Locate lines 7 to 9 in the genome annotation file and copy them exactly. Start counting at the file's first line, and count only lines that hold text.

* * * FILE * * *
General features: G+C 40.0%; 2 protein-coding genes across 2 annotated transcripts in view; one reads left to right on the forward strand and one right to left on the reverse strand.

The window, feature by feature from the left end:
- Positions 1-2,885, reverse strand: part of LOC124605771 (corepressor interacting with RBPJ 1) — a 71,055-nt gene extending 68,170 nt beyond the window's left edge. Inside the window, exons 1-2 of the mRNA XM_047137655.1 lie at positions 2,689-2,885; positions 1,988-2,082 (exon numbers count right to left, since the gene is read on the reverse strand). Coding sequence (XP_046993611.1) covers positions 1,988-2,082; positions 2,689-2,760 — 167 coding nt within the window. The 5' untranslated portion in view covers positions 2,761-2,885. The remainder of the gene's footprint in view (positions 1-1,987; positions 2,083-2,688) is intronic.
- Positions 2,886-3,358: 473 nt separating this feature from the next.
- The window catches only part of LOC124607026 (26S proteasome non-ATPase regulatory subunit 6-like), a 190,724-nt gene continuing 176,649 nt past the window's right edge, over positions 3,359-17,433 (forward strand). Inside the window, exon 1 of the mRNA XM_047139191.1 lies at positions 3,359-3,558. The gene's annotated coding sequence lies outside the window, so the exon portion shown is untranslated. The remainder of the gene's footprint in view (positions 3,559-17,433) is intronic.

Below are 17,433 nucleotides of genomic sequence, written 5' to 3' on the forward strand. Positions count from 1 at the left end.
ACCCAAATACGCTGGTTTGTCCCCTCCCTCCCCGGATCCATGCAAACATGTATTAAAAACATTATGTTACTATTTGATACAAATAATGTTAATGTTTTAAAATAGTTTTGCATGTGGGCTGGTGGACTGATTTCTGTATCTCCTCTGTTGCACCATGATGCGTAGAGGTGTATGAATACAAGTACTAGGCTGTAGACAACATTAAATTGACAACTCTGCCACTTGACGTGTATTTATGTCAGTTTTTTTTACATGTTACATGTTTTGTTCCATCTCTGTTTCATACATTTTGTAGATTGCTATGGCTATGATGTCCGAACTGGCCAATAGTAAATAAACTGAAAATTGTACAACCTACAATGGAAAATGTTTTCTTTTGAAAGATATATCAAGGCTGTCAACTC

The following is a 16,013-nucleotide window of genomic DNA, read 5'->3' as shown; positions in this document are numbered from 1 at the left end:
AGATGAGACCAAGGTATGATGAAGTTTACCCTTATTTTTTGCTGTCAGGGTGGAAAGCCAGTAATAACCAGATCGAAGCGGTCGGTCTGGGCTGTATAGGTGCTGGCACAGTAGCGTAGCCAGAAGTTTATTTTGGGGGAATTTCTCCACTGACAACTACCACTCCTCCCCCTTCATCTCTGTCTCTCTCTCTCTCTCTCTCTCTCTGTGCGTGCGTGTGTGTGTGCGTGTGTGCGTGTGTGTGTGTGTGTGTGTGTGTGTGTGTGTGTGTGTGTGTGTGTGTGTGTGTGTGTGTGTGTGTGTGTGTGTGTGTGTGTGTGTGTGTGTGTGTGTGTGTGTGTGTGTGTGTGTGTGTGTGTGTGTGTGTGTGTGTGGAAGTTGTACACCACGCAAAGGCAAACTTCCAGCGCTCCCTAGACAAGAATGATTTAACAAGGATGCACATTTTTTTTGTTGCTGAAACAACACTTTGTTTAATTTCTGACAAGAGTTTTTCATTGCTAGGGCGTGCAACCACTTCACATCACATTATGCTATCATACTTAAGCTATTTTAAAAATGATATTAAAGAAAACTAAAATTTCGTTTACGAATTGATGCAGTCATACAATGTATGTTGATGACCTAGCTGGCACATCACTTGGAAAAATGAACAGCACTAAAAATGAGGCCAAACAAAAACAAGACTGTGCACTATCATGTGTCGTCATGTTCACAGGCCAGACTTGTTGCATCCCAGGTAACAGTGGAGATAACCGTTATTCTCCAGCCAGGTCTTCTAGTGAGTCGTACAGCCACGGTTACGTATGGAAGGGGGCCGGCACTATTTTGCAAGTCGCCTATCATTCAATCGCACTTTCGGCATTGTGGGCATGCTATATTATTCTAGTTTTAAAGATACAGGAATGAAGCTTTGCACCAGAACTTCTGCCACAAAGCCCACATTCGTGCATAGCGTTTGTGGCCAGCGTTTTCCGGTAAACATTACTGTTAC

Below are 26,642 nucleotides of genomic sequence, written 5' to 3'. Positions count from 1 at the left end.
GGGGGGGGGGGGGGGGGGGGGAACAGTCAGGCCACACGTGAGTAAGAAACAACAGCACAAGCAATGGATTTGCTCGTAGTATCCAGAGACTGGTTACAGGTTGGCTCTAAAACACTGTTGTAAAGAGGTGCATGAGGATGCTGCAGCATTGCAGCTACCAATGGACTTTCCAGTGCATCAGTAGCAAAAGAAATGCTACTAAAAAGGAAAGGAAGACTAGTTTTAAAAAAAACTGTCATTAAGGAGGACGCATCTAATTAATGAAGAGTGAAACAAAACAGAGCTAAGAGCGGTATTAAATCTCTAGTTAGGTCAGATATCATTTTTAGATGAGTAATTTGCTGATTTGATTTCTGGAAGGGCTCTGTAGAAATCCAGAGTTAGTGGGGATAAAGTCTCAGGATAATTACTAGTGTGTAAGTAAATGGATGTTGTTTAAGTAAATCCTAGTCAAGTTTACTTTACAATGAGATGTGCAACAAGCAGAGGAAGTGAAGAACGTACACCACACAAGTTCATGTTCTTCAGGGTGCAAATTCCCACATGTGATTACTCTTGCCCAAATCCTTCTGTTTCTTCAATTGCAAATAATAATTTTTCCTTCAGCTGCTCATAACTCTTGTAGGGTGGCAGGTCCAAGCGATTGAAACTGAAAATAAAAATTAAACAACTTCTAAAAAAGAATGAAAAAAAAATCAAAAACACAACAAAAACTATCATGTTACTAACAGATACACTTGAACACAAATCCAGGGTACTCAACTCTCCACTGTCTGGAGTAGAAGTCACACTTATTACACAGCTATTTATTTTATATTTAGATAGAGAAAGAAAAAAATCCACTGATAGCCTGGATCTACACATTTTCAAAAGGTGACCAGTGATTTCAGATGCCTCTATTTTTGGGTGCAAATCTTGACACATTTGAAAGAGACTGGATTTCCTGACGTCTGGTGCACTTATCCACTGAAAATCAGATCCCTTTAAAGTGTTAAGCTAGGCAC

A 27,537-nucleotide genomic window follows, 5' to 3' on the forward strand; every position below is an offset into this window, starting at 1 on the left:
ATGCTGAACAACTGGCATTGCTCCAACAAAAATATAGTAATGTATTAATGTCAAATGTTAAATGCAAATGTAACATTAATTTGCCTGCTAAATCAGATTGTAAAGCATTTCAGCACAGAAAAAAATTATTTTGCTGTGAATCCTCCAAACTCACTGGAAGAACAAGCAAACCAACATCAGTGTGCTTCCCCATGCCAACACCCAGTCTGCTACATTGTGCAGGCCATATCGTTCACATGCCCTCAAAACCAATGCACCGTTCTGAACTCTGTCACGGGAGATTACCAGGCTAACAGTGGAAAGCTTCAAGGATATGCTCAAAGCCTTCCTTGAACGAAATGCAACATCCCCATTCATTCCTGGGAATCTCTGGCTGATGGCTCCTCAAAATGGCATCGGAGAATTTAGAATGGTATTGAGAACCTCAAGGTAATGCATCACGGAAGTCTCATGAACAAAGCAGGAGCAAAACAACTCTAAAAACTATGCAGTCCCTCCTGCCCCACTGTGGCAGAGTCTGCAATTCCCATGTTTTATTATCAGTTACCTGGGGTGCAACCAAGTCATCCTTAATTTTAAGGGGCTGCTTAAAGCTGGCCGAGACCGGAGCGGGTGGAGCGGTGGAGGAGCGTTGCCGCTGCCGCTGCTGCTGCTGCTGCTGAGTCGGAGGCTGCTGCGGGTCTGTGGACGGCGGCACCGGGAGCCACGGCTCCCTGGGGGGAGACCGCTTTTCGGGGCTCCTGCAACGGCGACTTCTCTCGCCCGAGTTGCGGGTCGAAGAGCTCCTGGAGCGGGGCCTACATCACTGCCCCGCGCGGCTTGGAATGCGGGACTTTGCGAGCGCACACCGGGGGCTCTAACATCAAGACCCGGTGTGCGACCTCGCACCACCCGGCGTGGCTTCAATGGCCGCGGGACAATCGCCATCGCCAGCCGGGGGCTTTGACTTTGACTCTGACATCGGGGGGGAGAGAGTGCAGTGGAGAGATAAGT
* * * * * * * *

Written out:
ACCCAAATACGCTGGTTTGTCCCCTCCCTCCCCGGATCCATGCAAACATGTATTAAAAACATTATGTTACTATTTGATACAAATAATGTTAATGTTTTAAAATAGTTTTGCATGTGGGCTGGTGGACTGATTTCTGTATCTCCTCTGTTGCACCATGATGCGTAGAGGTGTATGAATACAAGTACTAGGCTGTAGACAACATTAAATTGACAACTCTGCCACTTGACGTGTATTTATGTCAGTTTTTTTTACATGTTACATGTTTTGTTCCATCTCTGTTTCATACATTTTGTAGATTGCTATGGCTATGATGTCCGAACTGGCCAATAGTAAATAAACTGAAAATTGTACAACCTACAATGGAAAATGTTTTCTTTTGAAAGATATATCAAGGCTGTCAACTC

The following is a 16,013-nucleotide window of genomic DNA, read 5'->3' as shown; positions in this document are numbered from 1 at the left end:
AGATGAGACCAAGGTATGATGAAGTTTACCCTTATTTTTTGCTGTCAGGGTGGAAAGCCAGTAATAACCAGATCGAAGCGGTCGGTCTGGGCTGTATAGGTGCTGGCACAGTAGCGTAGCCAGAAGTTTATTTTGGGGGAATTTCTCCACTGACAACTACCACTCCTCCCCCTTCATCTCTGTCTCTCTCTCTCTCTCTCTCTCTCTGTGCGTGCGTGTGTGTGTGCGTGTGTGCGTGTGTGTGTGTGTGTGTGTGTGTGTGTGTGTGTGTGTGTGTGTGTGTGTGTGTGTGTGTGTGTGTGTGTGTGTGTGTGTGTGTGTGTGTGTGTGTGTGTGTGTGTGTGTGTGTGTGTGTGTGTGTGTGTGTGTGTGTGGAAGTTGTACACCACGCAAAGGCAAACTTCCAGCGCTCCCTAGACAAGAATGATTTAACAAGGATGCACATTTTTTTTGTTGCTGAAACAACACTTTGTTTAATTTCTGACAAGAGTTTTTCATTGCTAGGGCGTGCAACCACTTCACATCACATTATGCTATCATACTTAAGCTATTTTAAAAATGATATTAAAGAAAACTAAAATTTCGTTTACGAATTGATGCAGTCATACAATGTATGTTGATGACCTAGCTGGCACATCACTTGGAAAAATGAACAGCACTAAAAATGAGGCCAAACAAAAACAAGACTGTGCACTATCATGTGTCGTCATGTTCACAGGCCAGACTTGTTGCATCCCAGGTAACAGTGGAGATAACCGTTATTCTCCAGCCAGGTCTTCTAGTGAGTCGTACAGCCACGGTTACGTATGGAAGGGGGCCGGCACTATTTTGCAAGTCGCCTATCATTCAATCGCACTTTCGGCATTGTGGGCATGCTATATTATTCTAGTTTTAAAGATACAGGAATGAAGCTTTGCACCAGAACTTCTGCCACAAAGCCCACATTCGTGCATAGCGTTTGTGGCCAGCGTTTTCCGGTAAACATTACTGTTAC